Wednesday, June 29, 2011

A 4-Year Old Thank You!

I walked into the bank this morning disheartened and slightly pissy. I was there to withdraw all but $10 from my account to pay a bill at the oral surgeons. I stood in line frustrated and ready to burst into tears.

As I walked up to the teller, she asked me if my tan was natural. Huh? I don't tan lady. I burn. Like crispy critter burn and on top of that I use sunscreen religiously. I told her as much and she commented on how beautiful my skin is. Ok, I'll admit I'm just vain enough that this compliment took a tiny chip off my bad mood.

I handed her my withdrawal slip and passed her my drivers license. She read my name, started working the computer, and asked if she could tell me a story. She started telling me about her daughter who was diagnosed with skin cancer. By the time it was diagnosed, it had spread and within 1 1/2 years, her daughter had passed away. I was holding back tears, afraid that if my own tears fell, this woman would start to cry as well.

Her story sounded so familiar. I worked with a guy named Kevin at JELD-WEN and his wife was diagnosed with skin cancer. One and half years later, she was gone. Her story is the reason I use sunscreen religiously.  

The teller started talking to me about how these three ladies had gone and decorated her daughter's house for fall and again for Christmas.

By now I'm really fighting back tears. I start to wonder if Kevin's wife Julie appreciated it when we did the same gesture for her. I start to realize that something I thought of as insignificant in the grand scheme of things could have meant more to her.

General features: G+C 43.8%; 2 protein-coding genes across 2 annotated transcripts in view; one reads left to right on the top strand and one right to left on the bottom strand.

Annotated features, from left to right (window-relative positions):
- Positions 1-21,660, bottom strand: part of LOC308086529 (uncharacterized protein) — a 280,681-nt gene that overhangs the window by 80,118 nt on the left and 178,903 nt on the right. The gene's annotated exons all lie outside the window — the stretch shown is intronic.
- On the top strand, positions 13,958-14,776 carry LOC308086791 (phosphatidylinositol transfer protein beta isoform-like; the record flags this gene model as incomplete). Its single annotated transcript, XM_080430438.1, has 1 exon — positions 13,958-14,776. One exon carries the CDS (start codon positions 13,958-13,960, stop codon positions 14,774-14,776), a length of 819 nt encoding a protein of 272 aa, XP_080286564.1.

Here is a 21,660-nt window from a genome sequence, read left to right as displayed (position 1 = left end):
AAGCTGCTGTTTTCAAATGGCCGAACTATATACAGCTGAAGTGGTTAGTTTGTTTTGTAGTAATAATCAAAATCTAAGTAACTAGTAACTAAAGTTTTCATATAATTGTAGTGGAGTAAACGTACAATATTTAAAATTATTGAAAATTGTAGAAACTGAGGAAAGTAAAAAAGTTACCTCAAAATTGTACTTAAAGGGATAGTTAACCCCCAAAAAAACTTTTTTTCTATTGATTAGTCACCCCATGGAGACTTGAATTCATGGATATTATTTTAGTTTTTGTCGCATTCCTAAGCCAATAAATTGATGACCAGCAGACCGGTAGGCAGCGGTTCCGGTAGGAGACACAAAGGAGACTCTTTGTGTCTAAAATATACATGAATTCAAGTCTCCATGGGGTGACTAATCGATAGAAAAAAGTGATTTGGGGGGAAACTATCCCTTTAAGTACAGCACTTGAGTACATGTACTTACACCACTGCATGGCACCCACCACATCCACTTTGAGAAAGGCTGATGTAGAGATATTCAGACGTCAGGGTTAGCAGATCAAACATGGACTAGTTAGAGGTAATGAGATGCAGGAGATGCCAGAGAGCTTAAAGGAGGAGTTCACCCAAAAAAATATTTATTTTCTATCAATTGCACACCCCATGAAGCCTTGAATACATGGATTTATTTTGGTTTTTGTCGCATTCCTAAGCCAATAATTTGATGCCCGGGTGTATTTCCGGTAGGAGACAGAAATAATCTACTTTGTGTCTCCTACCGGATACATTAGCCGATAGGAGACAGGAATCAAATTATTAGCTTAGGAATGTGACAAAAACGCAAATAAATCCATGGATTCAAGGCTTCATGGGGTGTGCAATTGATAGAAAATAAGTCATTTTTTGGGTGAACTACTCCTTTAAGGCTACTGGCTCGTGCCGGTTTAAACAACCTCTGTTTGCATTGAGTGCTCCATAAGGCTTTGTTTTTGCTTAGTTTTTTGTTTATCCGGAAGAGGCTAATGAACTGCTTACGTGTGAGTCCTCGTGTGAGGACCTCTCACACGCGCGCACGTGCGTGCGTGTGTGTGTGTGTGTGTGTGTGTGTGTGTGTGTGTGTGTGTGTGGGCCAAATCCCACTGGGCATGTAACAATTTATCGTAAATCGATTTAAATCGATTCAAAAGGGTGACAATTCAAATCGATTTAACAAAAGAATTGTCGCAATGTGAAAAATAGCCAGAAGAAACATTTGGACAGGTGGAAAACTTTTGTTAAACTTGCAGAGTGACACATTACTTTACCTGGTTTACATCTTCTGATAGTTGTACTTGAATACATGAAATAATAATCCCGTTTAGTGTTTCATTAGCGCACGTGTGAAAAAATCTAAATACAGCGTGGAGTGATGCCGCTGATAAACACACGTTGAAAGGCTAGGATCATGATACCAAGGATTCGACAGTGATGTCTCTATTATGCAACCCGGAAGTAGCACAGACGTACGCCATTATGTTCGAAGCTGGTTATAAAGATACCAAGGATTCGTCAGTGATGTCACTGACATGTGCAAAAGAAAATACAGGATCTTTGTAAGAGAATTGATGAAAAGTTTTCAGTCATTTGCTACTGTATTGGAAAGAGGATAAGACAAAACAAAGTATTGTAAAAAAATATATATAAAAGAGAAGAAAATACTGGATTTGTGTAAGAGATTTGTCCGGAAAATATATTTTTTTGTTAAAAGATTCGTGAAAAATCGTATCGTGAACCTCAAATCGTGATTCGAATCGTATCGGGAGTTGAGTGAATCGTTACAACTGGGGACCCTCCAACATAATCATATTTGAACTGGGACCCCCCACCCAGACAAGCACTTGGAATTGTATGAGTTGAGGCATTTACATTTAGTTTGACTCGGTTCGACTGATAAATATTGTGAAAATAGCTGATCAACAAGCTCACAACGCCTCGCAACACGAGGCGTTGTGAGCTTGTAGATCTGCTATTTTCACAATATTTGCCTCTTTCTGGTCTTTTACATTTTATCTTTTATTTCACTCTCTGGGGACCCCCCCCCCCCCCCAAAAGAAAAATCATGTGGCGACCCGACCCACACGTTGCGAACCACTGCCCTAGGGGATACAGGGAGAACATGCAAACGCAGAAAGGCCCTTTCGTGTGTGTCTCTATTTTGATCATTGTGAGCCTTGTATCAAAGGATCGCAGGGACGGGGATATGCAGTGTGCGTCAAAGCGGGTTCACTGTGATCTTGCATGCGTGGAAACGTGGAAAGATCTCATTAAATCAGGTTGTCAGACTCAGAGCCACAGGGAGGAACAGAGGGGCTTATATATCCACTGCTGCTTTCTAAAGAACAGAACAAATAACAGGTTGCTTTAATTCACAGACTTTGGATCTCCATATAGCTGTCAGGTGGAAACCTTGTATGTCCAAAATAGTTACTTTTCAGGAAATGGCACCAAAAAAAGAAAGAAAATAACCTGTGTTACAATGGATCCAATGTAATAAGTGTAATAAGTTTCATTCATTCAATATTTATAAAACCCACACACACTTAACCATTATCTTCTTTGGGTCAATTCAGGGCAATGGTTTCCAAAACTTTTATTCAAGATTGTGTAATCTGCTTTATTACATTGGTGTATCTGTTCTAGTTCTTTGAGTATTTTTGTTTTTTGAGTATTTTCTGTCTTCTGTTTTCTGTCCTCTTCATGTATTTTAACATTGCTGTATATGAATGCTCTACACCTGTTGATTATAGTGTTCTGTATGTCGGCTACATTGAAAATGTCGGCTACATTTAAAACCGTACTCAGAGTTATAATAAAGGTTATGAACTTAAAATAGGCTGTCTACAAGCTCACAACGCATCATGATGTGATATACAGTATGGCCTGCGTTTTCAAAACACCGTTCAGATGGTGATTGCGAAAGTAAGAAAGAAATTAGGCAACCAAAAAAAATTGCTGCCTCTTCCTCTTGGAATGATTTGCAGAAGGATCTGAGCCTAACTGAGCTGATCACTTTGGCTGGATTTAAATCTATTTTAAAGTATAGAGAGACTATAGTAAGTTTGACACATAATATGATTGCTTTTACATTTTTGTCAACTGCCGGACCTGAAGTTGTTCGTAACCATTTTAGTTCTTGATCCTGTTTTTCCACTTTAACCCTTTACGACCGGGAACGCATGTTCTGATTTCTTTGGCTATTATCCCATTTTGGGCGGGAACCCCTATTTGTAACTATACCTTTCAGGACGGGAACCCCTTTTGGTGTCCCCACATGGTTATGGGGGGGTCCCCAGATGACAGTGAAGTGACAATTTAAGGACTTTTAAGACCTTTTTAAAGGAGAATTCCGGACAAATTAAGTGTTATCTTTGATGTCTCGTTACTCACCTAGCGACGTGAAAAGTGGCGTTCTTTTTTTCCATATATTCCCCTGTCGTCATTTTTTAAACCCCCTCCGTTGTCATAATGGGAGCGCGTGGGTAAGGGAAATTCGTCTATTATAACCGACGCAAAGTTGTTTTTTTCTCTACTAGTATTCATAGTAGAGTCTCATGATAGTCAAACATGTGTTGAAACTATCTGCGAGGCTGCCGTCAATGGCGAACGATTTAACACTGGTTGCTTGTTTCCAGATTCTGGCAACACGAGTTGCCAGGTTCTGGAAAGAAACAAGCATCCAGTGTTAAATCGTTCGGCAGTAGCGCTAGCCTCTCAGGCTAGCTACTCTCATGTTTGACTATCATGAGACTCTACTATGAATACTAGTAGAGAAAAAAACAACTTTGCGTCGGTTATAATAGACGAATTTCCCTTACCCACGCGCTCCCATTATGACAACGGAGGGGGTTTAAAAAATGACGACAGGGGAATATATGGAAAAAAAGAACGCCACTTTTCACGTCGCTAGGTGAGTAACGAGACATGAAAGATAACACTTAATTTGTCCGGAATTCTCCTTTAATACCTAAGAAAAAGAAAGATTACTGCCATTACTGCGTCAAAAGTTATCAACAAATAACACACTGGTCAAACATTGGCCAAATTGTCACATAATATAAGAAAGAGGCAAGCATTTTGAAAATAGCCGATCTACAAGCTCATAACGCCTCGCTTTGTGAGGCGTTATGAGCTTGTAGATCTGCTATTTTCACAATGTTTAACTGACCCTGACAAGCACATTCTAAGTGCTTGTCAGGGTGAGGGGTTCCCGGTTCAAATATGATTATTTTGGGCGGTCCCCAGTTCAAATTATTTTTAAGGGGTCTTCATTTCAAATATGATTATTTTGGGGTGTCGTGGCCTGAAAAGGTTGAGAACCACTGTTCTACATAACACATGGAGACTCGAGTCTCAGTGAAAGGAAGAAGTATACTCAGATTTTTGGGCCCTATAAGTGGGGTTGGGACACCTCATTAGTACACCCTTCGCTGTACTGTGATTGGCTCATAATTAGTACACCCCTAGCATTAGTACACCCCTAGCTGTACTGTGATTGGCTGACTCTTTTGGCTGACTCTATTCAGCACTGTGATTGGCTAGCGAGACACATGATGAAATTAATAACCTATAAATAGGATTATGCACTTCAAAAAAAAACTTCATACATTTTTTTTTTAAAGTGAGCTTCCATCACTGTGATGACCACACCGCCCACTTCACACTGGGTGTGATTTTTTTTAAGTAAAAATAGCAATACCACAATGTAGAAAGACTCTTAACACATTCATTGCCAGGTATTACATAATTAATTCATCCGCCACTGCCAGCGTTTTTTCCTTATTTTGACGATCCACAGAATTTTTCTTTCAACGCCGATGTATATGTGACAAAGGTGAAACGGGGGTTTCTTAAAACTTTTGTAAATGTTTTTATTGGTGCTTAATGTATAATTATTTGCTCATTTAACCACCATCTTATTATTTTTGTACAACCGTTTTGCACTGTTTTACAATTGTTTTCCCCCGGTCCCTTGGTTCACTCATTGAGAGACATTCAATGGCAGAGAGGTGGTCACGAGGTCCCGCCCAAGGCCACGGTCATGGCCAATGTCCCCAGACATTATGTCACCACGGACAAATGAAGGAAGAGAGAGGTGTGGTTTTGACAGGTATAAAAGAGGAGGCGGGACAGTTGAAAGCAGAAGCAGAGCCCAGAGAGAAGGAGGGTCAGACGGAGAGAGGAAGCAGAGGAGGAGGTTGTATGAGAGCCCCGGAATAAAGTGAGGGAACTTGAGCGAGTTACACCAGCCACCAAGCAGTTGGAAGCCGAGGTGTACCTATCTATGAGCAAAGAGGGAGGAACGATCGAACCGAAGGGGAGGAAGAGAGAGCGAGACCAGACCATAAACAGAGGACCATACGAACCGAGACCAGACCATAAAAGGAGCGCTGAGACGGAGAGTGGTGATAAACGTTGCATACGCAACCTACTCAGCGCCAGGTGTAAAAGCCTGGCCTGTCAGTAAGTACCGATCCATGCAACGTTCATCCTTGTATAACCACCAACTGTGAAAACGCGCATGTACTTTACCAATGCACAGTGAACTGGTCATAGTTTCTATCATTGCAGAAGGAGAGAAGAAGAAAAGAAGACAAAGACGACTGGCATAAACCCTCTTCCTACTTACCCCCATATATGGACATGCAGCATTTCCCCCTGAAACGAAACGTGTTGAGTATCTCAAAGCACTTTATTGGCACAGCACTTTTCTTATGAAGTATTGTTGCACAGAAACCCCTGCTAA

It was about that time the teller looked at me and said, "Thank you. I never met you but I've always remembered your names. I never had a chance to thank you but Julie appreciated what you gals did for her."

That was about four years ago. There were three of us at work that wanted to do something so we decorated for the holidays when she didn't have the energy. And we cooked weeks worth of meals that we delivered so her family could eat and she wouldn't have that burden. She passed and I cried. She was a beautiful person and so incredibly strong.

I left the bank in an entirely different mood. A little sad. A litle melancholy. But also incredibly happy.

I was reminded that every day we have opportunities to touch someone and leave an impression on them. I left wanting to do something nice for someone.

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